4. All the characteristics I have found and discussed in my emails are very well explained in the literature so far. They have not done any omissions; neither left any of the characteristics out. Some of the characteristics that I have found in my emails are stated in Leech and Svartvik (2006, pg.220) as the following: interactiveness, emotive expression and on-line processing. They state that ''these three characteristics were three of the features that distinguished typical speech from typical writing'' (pg.220). In the main, all of the features I have included in my study are found in the literature too, and they are adequately explained.
It is not very clear of whether an email is more speech like or more written like as it shares features with typical writing and typical speech. There are properties which drives us to the assumption that email is closer to speech (interactiveness, use of emoticons, turn-taking) and some other properties which drive us to the assumption that it is closer to writing (headings and farewells, length of sentences etc). However, an email does not differ to far from the traditional forms of spoken and written language as it shares the same features with both.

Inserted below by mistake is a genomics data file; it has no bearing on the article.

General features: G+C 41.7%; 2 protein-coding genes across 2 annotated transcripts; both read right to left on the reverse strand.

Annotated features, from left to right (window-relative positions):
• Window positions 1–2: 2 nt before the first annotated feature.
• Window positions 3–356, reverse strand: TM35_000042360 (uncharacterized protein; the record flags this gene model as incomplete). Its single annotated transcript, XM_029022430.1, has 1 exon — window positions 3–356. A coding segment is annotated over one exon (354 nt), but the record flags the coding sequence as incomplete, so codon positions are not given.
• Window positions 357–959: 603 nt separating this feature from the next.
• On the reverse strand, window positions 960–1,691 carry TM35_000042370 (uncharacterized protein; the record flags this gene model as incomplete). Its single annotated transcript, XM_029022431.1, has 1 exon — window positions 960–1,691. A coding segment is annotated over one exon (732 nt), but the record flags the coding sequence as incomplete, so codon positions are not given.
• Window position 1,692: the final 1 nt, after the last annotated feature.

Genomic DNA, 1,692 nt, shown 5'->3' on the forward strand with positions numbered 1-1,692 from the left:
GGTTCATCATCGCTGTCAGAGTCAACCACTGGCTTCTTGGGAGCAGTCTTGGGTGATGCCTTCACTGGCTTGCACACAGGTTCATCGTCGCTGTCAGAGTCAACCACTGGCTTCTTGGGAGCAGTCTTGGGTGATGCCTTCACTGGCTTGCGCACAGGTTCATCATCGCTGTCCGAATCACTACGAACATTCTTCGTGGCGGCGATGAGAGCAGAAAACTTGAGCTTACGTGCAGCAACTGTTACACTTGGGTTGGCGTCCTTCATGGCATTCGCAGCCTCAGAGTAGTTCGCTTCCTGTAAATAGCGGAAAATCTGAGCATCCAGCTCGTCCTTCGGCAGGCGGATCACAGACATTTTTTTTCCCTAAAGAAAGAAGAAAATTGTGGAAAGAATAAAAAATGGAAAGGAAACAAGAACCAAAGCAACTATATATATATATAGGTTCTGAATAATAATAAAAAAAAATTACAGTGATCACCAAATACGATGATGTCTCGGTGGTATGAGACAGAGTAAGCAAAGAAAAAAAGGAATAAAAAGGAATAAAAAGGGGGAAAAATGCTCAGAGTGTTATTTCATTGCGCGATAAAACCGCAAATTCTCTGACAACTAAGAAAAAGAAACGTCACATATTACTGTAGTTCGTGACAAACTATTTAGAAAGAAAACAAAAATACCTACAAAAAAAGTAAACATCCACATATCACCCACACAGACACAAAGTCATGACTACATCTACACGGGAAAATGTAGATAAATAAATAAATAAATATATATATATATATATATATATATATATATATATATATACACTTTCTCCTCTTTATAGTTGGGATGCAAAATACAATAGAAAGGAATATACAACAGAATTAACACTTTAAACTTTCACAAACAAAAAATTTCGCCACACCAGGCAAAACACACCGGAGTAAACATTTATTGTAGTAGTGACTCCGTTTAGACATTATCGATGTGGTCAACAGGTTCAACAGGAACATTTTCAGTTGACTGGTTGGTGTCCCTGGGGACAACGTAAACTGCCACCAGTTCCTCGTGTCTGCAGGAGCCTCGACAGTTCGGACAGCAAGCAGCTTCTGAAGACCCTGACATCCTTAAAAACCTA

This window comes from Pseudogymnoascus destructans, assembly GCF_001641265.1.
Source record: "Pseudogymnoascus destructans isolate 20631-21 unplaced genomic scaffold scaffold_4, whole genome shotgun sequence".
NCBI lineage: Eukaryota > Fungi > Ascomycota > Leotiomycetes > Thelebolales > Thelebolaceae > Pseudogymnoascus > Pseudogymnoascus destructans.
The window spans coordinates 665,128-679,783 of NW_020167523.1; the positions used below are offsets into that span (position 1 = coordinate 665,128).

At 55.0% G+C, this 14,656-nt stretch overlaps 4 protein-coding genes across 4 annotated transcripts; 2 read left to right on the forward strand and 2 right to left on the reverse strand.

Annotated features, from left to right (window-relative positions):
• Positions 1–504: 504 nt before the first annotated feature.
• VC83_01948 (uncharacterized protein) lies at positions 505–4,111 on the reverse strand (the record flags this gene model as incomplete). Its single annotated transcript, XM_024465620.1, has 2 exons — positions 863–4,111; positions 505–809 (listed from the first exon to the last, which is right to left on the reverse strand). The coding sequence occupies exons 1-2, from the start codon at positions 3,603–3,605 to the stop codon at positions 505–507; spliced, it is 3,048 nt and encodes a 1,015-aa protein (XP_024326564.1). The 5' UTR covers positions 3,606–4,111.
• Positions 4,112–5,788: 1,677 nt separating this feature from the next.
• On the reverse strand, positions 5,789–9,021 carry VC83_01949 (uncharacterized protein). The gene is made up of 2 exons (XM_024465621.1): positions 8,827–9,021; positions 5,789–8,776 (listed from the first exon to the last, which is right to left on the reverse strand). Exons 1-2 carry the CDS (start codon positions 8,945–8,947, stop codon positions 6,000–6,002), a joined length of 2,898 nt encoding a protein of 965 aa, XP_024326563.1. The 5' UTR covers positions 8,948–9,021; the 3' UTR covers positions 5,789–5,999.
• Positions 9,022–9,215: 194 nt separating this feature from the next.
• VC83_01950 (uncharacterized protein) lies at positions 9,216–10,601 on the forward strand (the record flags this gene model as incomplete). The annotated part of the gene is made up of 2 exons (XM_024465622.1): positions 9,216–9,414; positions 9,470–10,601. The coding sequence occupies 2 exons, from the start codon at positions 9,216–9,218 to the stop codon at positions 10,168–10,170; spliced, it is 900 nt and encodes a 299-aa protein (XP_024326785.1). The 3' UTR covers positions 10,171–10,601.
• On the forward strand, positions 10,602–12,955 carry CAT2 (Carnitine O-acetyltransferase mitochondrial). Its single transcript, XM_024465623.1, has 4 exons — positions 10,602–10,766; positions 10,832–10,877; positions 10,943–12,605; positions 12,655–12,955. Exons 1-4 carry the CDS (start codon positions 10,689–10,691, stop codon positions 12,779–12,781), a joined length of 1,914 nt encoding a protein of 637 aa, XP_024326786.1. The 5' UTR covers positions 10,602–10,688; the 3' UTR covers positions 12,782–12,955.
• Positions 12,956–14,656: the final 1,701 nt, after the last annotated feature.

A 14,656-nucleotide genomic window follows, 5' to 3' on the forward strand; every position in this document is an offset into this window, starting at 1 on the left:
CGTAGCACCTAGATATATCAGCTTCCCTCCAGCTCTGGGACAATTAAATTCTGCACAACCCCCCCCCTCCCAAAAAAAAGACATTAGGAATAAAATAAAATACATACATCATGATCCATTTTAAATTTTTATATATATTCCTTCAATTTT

Crystal, D. (2006). Language and the internet (second edition). Cambridge: Cambridge University Press
Svartvik, J and Leech G. (2006) English- One tongue, many voices. Basingstok: Palgrave Macmillan
Campbell, Todd. (Date not specified). The first email message. Who sent it and what it said. Available on: http://www.cs.umd.edu/class/spring2002/cmsc434-0101/MUIseum/applications/firstemail.html Last accessed [10th Jan 2011]